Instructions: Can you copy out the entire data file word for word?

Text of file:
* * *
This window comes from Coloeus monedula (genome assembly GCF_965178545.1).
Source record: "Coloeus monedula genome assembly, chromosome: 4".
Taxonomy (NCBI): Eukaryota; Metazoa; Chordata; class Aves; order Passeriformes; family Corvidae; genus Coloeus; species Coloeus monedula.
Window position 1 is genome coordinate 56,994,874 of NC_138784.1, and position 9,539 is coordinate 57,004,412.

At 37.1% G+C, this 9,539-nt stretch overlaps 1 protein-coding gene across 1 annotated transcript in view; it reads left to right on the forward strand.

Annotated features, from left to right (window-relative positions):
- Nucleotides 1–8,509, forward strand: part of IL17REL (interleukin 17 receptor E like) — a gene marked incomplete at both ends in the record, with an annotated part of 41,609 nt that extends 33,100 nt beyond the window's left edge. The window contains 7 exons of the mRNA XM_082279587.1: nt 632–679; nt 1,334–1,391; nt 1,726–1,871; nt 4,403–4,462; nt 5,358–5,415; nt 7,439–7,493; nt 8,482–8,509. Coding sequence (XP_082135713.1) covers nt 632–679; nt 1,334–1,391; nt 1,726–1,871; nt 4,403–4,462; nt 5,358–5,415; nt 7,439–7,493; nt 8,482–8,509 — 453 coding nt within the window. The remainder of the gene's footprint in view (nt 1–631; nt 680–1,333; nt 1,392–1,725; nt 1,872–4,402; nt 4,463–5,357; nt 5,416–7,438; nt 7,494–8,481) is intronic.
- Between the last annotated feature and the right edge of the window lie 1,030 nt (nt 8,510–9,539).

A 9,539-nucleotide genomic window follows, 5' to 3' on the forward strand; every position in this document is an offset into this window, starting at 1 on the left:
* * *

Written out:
This window comes from Coloeus monedula (genome assembly GCF_965178545.1).
Source record: "Coloeus monedula genome assembly, chromosome: 4".
Taxonomy (NCBI): Eukaryota; Metazoa; Chordata; class Aves; order Passeriformes; family Corvidae; genus Coloeus; species Coloeus monedula.
Window position 1 is genome coordinate 56,994,874 of NC_138784.1, and position 9,539 is coordinate 57,004,412.

At 37.1% G+C, this 9,539-nt stretch overlaps 1 protein-coding gene across 1 annotated transcript in view; it reads left to right on the forward strand.

Annotated features, from left to right (window-relative positions):
- Nucleotides 1–8,509, forward strand: part of IL17REL (interleukin 17 receptor E like) — a gene marked incomplete at both ends in the record, with an annotated part of 41,609 nt that extends 33,100 nt beyond the window's left edge. The window contains 7 exons of the mRNA XM_082279587.1: nt 632–679; nt 1,334–1,391; nt 1,726–1,871; nt 4,403–4,462; nt 5,358–5,415; nt 7,439–7,493; nt 8,482–8,509. Coding sequence (XP_082135713.1) covers nt 632–679; nt 1,334–1,391; nt 1,726–1,871; nt 4,403–4,462; nt 5,358–5,415; nt 7,439–7,493; nt 8,482–8,509 — 453 coding nt within the window. The remainder of the gene's footprint in view (nt 1–631; nt 680–1,333; nt 1,392–1,725; nt 1,872–4,402; nt 4,463–5,357; nt 5,416–7,438; nt 7,494–8,481) is intronic.
- Between the last annotated feature and the right edge of the window lie 1,030 nt (nt 8,510–9,539).

A 9,539-nucleotide genomic window follows, 5' to 3' on the forward strand; every position in this document is an offset into this window, starting at 1 on the left: